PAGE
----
Also released online, but not reviewed:

• Stratus Field Blend Ancestral Sparkling 2021 ($35)

New-look Twisted wines
from Flat Rock Cellars

The innovative and popular Twisted family of wines will look a little different the next time you see them on the shelves at Vintages stores or the winery.

The series — a red blend, white blend, and rosé blend — has undergone an attractive and eye-catching label redesign that will certainly stand out in a crowd and fairly represents the intent of the Twisted family. The Twisted wines are a mix of estate fruit and grapes from “carefully selected vineyards” from across the Niagara region.

“When everybody else zigs, we like to zag,” says Flat Rock in explaining the motive behind the Twisted brand, “and in a time where small-batch, limited edition bottlings are all the rage, this is certainly a different approach to sharing the best Niagara has to offer. In true Twisted style, we celebrate the fact (that) we’re happily, slightly twisted.”

Here’s what I liked from the new releases under the new label and now finding their way to store and winery shelves:

Flat Rock Cellars Twisted 2020 ($18, Vintages Essential, grocery, winery, 89 points) — This is the white version in the Twisted family of Flat Rock wines. It’s a proprietary blend of Riesling (72%), Gewurztraminer (17%) and the rest Chardonnay. The nose is firmly in the Riesling camp with bright, fresh lime, grapefruit, and crisp apple with a lovely floral and pear component. It’s quite robust on the palate with fleshy grapefruit, lychee, a touch of ginger and lime zing on the finish.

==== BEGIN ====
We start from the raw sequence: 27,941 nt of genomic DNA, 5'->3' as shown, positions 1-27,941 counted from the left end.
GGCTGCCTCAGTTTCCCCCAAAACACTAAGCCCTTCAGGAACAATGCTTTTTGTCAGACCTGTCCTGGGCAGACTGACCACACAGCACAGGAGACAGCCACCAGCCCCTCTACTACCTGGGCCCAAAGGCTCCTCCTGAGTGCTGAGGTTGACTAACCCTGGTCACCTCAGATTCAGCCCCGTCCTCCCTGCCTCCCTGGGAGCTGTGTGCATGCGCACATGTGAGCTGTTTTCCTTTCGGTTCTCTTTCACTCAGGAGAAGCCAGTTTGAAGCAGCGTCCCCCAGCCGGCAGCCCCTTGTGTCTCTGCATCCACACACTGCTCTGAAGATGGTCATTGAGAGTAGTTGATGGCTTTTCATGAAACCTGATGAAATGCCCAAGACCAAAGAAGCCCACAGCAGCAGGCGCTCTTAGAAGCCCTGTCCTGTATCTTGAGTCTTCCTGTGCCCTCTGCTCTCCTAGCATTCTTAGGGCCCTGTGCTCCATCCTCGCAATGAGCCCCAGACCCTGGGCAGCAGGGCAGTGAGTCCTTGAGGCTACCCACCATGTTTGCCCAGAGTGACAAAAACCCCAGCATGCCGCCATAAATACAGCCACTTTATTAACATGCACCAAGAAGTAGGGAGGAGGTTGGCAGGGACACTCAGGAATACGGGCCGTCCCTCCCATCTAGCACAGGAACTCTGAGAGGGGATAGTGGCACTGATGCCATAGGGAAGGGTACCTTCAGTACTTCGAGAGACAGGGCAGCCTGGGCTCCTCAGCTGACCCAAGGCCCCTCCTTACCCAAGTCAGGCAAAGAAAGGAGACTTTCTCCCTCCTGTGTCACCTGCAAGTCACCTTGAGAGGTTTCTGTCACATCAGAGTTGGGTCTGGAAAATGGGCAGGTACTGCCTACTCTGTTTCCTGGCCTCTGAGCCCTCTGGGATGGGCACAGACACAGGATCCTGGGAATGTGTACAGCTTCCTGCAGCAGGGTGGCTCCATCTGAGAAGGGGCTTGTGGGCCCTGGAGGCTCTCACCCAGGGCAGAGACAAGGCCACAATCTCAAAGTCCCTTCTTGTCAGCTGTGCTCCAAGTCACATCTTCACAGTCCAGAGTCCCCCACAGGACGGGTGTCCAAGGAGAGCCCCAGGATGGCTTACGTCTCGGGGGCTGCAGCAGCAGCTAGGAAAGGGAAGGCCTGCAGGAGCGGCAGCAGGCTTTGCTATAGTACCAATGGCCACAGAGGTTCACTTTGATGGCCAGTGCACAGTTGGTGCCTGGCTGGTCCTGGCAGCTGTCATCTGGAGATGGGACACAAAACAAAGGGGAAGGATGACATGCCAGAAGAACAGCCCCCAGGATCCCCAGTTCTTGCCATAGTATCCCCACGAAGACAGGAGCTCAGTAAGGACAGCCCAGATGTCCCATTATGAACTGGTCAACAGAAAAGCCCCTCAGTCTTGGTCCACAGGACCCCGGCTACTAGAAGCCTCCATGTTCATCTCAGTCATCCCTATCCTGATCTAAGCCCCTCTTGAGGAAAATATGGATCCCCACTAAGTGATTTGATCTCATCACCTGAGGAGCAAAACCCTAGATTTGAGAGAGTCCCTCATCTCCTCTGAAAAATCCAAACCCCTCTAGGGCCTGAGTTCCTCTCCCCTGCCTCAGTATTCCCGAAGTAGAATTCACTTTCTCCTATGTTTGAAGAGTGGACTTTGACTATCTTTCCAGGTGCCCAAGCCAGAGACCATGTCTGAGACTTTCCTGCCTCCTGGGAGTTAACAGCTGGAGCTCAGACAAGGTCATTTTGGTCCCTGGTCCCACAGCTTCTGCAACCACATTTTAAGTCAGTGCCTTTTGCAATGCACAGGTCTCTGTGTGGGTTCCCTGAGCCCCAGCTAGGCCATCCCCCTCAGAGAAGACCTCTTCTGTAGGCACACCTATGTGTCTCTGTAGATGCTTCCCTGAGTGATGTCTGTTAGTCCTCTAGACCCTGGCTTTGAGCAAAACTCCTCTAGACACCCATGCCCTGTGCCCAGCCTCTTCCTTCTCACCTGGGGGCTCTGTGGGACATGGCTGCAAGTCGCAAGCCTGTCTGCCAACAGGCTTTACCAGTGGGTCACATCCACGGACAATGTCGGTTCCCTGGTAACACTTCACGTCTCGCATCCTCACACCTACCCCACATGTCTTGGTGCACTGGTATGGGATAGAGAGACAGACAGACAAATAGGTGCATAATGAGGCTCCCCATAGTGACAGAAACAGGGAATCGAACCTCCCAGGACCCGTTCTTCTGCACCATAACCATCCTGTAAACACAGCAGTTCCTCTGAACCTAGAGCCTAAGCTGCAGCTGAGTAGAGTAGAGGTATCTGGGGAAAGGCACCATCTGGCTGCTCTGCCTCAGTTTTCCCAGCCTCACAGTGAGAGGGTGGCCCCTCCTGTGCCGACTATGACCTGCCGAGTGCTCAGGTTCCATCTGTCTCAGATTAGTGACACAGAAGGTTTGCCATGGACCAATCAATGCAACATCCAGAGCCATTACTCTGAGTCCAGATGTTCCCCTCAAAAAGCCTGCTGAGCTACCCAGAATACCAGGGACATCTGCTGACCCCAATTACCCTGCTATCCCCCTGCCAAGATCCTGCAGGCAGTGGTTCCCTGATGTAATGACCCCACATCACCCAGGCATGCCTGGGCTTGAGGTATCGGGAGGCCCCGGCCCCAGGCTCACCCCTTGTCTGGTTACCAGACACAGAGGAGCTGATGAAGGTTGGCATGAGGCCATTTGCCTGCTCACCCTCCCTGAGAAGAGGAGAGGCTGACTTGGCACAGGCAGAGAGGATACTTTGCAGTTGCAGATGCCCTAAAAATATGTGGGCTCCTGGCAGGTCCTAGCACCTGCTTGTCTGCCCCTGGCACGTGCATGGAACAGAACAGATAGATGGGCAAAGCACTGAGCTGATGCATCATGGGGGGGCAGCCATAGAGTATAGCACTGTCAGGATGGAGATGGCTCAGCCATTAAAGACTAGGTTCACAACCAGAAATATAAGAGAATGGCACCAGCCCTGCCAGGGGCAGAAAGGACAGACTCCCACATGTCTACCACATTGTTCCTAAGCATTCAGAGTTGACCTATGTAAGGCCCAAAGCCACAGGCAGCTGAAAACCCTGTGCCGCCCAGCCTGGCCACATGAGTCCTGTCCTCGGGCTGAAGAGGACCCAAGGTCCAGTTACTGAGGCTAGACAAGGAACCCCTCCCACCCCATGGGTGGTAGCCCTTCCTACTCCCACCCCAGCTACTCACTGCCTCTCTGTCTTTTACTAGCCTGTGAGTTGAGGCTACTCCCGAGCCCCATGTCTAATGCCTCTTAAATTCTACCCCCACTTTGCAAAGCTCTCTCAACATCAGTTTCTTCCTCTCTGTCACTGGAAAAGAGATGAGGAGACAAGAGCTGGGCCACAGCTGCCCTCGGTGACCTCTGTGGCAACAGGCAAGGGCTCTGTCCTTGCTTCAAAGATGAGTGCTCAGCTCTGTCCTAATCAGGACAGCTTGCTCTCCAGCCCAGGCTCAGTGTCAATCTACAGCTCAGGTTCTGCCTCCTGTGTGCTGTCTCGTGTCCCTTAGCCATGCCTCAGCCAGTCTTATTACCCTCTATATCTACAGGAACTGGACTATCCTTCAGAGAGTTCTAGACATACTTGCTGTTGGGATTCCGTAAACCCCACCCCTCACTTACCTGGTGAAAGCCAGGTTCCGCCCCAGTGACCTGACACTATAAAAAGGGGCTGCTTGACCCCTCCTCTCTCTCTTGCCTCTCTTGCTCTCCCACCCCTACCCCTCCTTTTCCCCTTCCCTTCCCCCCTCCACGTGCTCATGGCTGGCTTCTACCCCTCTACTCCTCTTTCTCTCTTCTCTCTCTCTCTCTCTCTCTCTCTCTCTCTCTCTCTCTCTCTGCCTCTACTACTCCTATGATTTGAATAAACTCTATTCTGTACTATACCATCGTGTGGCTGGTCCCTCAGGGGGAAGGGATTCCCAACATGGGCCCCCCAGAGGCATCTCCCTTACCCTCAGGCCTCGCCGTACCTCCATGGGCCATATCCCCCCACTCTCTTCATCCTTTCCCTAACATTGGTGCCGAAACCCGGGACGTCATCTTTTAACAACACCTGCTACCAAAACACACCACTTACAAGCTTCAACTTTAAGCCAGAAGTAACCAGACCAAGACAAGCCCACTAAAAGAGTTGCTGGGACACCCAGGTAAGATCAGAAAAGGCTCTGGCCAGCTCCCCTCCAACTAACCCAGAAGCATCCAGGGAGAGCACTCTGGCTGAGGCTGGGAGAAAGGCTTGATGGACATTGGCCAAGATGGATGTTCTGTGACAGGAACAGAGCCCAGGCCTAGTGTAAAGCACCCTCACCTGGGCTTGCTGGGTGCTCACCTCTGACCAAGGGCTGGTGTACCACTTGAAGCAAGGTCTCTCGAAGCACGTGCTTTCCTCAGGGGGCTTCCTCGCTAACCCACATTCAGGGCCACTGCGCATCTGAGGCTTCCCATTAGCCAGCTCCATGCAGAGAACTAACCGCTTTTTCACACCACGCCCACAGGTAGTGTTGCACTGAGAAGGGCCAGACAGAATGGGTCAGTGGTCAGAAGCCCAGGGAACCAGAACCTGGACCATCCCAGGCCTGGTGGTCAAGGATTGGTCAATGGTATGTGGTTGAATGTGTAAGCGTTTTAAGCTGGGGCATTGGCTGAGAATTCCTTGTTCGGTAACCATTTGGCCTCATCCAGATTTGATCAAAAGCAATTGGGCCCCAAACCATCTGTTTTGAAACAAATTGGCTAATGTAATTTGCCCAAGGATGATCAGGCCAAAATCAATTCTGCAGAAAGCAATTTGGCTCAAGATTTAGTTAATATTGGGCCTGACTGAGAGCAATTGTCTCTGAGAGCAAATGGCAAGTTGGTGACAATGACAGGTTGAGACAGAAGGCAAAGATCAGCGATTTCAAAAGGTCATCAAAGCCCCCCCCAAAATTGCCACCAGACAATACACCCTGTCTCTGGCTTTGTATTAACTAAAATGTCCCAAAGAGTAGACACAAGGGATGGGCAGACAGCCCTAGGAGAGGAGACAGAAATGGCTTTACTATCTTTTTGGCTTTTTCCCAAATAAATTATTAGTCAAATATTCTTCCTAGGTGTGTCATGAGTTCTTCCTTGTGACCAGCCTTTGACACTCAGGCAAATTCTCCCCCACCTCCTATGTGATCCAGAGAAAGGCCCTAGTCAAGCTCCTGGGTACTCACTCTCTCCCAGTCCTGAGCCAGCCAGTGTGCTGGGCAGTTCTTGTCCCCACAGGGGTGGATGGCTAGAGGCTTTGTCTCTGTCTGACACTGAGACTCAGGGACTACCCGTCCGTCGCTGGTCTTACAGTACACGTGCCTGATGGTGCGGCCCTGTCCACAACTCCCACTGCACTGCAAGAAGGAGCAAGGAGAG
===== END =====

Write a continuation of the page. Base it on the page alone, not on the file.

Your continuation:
Flat Rock Cellars Red Twisted 2021 ($20, LCBO, winery, 89 points) — A unique blend of Gamay (72%), Merlot (25%) and Pinot Noir (3%) with each component aged separately in barrel before establishing the final blend. I chilled my sample, which seemed appropriate because it was smoking hot this summer and, well, Gamay is always better slightly chilled. The nose is rife with plums, dark cherries, raspberry bramble, and cassis. It has an intriguing meaty/earthy entry on the palate with wild berries, plums, smooth tannins, subtle spice notes and a lifted, finessed finish. A delight.

Flat Rock Cellars Pink Twisted 2020 ($18, LCBO, winery, 90 points) — This blend of Pinot Noir (56%), Riesling (31%) and the rest Gewurztraminer shows a pale-pale salmon colour in the glass with aromas of brambly red berries, forest floor and a lovely floral lift. There is a subtle sweet/ripe feel on the palate with wild raspberries, strawberry tart, and juicy acidity on the finish.

A pair of new wines from Henry of Pelham

Henry of Pelham Painted Wagon Pinot Noir 2019 ($28, winery now, Vintages Sept. 10, 92 points) — The Painted Wagon Pinot is made from estate Short Hills Bench fruit and consists of four different clones. It has a deep and rich nose of brambly raspberries, dense black cherries, baking spices, underlying earthy notes and herbs. It’s highly structured on the palate with firm tannins and an earthy entry that opens up to ripe red berries, anise, fine oak spice notes and a long, finessed finish. Could use some cellaring to bring everything into harmony. Cellar 5-7 years.

Henry of Pelham Speck Family Reserve Chardonnay 2020 ($35, winery now, Vintages Sept. 24, 93 points) — This is the Speck brothers’ top expression of Chardonnay from the estate’s Shorts Hill Bench. It was barrel fermented and aged in oak for 10 months. Like most red and white wines from 2020 at this level, it’s quite rich and overt on the nose with ripe orchard fruits, creamy/spicy notes, and underlying lemon zest. It’s creamy and luxurious on the palate and teeming with poached pear, golden apple, elegant spice notes, toasted vanilla bean and enough citrus zest on the finish to carry this bold and expressive Chardonnay to a happy, fresh finish. Great job. Drinking really nice right now but can cellar 4-5 years.